Milton Berle said, “If opportunity doesn’t knock, build a door.”
Horatio Alger said, “Luck happens to those who greatly increase the chances of its occurrence.”
This brings up an important question: Does opportunity only knock once?
I used to think so. Because that’s what I’d always been told. By the media, by my friends, by my teachers, by everyone.
You only get one shot.
You’ll never get a second chance.
Opportunity only knocks once.
Then, after college, I started to get lucky. Like, all the time. Lucky with people. Lucky with business. Lucky with life.
My new neighbor became my best friend.
I landed huge interviews on CNN and NBC.
I encountered complete strangers who changed my life.
I experienced moments of online serendipity that drove millions of people to my website.
Amazing stuff just started happening to me. And I thought, Man, I’m really lucking out!
Then I read somewhere that L.U.C.K was an acronym for ‘Laboring Under Correct Knowledge.’
And I realized something: it’s not that opportunity only knocks once. It knocks all the time. Probably every day. The problem is: people don’t listen. Sure, they might hear it, but they don’t take action.
Maybe because they’re too busy.
Maybe because they think it’s a fluke.
Maybe because they think they’re not lucky.
Maybe because they don’t think it’ll be worth answering.
In other words, pessimism.
I don’t know about you, but I don’t hope for opportunity – I expect it. Every day. Not because I deserve it, but because I’ve learned how to magnetize and leverage it. In fact, I’d say that I’m the luckiest person I know. And I think I can help you be the same:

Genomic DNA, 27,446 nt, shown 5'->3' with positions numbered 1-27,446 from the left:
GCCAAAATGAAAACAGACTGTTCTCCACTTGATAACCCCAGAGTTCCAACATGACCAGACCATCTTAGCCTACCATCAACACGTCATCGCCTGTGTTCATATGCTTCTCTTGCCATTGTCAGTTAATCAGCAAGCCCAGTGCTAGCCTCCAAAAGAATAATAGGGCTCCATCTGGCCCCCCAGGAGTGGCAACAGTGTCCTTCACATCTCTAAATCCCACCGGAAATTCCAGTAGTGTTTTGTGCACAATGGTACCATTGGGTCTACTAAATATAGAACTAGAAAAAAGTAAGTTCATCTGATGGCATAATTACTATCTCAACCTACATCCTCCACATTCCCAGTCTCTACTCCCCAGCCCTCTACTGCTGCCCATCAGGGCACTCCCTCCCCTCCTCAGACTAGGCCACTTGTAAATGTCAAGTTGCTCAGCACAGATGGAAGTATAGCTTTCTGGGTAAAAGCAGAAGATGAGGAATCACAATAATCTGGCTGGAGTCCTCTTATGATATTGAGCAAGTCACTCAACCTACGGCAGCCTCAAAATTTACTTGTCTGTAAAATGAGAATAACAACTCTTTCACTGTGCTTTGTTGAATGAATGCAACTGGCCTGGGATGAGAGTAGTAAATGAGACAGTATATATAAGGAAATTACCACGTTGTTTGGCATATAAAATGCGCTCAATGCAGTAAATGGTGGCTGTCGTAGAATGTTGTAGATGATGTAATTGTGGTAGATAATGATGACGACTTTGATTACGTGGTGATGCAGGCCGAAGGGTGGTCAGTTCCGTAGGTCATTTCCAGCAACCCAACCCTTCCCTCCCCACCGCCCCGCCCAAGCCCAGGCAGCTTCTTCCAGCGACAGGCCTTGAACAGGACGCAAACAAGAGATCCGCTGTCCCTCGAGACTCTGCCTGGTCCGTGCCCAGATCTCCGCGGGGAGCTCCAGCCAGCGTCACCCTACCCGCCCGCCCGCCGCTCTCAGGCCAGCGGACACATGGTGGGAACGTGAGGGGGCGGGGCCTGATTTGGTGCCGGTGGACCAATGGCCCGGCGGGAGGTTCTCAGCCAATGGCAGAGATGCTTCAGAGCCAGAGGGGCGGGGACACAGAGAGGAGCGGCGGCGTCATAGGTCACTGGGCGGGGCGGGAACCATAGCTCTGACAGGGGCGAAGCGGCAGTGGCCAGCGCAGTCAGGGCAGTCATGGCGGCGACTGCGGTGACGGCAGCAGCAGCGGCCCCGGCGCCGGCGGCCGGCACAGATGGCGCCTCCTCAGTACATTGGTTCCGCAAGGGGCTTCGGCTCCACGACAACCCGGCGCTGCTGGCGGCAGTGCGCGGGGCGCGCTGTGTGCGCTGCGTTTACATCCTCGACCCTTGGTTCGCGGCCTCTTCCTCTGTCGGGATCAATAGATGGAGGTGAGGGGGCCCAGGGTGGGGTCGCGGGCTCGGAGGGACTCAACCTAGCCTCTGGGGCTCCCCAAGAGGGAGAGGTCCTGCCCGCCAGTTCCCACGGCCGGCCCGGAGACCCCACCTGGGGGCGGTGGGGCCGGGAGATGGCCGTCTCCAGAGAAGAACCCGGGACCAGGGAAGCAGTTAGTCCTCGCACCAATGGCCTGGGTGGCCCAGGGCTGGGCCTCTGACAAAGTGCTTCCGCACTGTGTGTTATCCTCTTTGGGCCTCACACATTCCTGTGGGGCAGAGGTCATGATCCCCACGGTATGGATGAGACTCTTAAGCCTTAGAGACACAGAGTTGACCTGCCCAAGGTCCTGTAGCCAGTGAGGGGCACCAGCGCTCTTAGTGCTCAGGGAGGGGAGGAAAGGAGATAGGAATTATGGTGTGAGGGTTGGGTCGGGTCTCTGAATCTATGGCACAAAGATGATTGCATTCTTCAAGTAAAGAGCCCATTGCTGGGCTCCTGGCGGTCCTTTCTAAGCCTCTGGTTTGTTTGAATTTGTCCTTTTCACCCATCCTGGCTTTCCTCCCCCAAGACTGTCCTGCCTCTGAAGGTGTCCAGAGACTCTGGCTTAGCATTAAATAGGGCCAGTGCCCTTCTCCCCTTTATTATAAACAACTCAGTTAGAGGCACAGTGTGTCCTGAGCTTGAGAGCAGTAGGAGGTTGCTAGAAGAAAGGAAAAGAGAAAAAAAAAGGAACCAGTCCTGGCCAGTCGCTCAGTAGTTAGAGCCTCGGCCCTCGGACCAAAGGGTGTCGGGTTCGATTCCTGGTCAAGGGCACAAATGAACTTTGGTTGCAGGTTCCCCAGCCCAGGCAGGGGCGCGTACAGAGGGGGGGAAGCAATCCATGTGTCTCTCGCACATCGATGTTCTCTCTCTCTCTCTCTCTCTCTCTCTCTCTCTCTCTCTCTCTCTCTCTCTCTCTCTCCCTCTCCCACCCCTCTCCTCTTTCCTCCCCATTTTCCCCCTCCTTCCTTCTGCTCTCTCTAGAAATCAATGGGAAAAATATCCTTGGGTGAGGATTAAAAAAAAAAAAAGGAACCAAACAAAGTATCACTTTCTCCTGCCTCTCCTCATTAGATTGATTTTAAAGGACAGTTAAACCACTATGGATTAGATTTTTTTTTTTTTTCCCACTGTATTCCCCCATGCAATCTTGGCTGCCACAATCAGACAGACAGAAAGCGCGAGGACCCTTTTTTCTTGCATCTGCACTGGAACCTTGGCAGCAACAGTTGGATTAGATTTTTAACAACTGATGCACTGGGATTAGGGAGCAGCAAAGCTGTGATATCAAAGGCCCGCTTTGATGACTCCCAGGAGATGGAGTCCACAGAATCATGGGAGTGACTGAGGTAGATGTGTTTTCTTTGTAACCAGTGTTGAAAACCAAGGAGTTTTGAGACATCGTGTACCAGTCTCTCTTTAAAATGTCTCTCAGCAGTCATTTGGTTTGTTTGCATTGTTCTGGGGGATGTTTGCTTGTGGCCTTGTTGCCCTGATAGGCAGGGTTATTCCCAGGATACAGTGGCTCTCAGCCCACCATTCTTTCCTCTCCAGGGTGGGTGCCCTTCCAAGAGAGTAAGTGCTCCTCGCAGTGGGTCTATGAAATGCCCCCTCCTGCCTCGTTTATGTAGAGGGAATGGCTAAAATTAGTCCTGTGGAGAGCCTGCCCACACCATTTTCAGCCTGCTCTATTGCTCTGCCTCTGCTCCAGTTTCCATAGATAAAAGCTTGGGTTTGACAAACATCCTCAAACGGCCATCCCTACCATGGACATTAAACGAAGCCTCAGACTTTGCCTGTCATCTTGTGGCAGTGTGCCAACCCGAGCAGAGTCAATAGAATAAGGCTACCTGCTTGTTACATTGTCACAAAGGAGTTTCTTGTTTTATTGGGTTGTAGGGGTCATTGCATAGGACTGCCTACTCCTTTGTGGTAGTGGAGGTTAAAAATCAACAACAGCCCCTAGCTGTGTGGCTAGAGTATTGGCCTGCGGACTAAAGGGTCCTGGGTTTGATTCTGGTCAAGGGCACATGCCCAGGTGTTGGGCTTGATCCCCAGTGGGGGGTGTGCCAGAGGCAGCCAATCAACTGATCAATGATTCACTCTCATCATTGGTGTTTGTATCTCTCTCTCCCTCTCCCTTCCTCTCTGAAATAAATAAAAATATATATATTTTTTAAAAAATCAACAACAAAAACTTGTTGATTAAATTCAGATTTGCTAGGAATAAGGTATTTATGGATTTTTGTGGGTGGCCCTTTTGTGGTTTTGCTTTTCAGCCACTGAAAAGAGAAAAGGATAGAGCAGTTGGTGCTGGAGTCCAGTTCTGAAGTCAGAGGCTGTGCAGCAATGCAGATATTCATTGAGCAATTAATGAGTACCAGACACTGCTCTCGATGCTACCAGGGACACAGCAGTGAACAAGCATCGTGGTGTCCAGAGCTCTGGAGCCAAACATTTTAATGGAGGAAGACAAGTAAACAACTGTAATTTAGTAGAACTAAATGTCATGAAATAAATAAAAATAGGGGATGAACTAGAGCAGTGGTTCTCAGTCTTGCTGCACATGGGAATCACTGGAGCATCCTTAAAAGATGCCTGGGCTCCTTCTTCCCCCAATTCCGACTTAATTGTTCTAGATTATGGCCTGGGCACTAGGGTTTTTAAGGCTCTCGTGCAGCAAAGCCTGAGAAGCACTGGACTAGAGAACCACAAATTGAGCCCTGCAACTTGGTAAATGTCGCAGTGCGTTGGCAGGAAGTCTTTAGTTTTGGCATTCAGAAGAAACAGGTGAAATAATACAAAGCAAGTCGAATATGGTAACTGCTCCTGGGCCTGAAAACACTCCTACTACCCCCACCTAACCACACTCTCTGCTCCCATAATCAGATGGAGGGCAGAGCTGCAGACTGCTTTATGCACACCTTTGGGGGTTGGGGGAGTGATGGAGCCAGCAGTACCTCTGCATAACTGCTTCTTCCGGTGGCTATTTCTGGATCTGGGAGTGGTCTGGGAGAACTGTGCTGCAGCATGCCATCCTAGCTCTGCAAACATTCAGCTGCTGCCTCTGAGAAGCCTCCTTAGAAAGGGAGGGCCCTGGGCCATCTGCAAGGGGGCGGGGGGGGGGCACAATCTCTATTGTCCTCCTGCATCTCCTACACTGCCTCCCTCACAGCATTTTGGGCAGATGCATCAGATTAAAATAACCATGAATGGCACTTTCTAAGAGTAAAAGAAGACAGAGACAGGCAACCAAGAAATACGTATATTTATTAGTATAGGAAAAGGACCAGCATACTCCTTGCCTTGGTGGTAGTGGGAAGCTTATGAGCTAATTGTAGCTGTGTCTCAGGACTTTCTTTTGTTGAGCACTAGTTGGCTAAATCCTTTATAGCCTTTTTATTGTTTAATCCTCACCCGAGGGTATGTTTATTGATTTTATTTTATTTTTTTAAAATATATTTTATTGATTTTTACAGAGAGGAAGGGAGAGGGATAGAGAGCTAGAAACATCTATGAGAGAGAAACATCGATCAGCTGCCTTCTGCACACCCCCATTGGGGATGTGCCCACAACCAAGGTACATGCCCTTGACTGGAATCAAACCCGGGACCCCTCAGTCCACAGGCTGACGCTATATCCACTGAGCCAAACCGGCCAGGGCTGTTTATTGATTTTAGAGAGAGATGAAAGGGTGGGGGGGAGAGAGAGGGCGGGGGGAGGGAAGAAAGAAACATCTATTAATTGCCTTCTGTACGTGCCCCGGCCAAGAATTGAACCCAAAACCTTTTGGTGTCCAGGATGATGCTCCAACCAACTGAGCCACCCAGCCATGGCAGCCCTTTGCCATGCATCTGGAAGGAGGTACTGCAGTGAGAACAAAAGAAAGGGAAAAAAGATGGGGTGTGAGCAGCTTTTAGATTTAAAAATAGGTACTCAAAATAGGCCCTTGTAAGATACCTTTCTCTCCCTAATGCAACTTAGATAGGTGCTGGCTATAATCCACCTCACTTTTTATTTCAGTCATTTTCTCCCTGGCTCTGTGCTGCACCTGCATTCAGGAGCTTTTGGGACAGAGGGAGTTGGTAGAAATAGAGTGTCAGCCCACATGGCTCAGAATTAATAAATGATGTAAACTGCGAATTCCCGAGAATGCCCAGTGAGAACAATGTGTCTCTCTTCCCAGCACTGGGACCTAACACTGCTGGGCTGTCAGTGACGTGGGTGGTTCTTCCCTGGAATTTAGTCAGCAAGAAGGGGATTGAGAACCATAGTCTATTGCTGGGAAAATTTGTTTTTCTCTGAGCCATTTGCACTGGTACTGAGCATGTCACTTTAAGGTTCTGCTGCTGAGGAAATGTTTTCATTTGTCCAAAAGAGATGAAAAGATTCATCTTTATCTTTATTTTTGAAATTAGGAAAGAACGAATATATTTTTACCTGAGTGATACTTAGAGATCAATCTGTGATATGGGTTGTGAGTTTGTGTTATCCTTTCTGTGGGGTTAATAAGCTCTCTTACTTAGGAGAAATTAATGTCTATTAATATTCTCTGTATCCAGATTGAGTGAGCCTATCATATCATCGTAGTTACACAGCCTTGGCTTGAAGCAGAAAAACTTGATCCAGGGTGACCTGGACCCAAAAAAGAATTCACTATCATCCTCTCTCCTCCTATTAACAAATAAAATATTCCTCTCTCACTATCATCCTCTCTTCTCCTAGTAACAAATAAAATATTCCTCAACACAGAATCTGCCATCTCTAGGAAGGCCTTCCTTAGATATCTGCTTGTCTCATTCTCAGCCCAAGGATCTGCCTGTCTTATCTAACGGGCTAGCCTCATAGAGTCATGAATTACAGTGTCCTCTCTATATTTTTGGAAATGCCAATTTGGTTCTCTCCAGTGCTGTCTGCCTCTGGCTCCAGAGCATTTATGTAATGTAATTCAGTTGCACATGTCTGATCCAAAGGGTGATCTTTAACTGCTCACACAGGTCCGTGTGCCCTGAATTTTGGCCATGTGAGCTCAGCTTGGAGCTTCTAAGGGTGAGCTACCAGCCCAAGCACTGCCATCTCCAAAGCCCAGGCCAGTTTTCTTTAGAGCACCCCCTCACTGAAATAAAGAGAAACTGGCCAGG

6 Steps To Becoming The Luckiest Person You Know
1. Affirm. Every morning, affirm to yourself that great things are going to happen to you today. That you’re going to experience incredible personal and professional opportunities. That you will be a magnet for cool stuff and people.
2. Beware. Always be on the lookout for potential opportunities. Keep your eyes and ears open. Think into the future and ask, ‘What could this lead to?’
3. Celebrate. Whenever one of those ‘lucky’ incidents happens, give thanks. Be excited that you proved yourself right. And say to yourself, I knew this was going to happen!
4. Documentation. Write them down. Keep track of your moments in an Opportunity Journal. You might try doing this with a partner with whom you can share your mutual opportunities.
5. Evaluate. Look for trends. Figure out what you did right. Figure out what correct knowledge you were laboring under.
6. Frequency. If opportunity already knocked once, invite it back. I’m sure it would love to stop by again.
John Maxwell was right: ‘Opportunity always takes NOW for an answer.’
LET ME ASK YA THIS…
Who’s the luckiest person you know?